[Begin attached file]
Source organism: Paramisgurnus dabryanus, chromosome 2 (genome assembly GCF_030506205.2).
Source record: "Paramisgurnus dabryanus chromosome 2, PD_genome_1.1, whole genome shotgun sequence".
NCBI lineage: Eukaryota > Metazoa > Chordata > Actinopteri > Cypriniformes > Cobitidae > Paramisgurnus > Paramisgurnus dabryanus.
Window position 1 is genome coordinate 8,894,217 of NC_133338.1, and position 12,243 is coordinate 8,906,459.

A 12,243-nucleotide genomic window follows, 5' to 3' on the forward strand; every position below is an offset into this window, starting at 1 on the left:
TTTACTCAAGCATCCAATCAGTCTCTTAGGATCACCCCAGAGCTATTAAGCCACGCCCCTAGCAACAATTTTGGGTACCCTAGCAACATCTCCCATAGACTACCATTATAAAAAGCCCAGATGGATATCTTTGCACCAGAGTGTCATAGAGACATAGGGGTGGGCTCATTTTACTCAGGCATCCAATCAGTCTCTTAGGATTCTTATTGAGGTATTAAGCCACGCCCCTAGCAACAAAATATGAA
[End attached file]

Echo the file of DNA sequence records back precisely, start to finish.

Source organism: Paramisgurnus dabryanus, chromosome 2 (genome assembly GCF_030506205.2).
Source record: "Paramisgurnus dabryanus chromosome 2, PD_genome_1.1, whole genome shotgun sequence".
NCBI lineage: Eukaryota > Metazoa > Chordata > Actinopteri > Cypriniformes > Cobitidae > Paramisgurnus > Paramisgurnus dabryanus.
Window position 1 is genome coordinate 8,894,217 of NC_133338.1, and position 12,243 is coordinate 8,906,459.

A 12,243-nucleotide genomic window follows, 5' to 3' on the forward strand; every position below is an offset into this window, starting at 1 on the left:
TTTACTCAAGCATCCAATCAGTCTCTTAGGATCACCCCAGAGCTATTAAGCCACGCCCCTAGCAACAATTTTGGGTACCCTAGCAACATCTCCCATAGACTACCATTATAAAAAGCCCAGATGGATATCTTTGCACCAGAGTGTCATAGAGACATAGGGGTGGGCTCATTTTACTCAGGCATCCAATCAGTCTCTTAGGATTCTTATTGAGGTATTAAGCCACGCCCCTAGCAACAAAATATGAA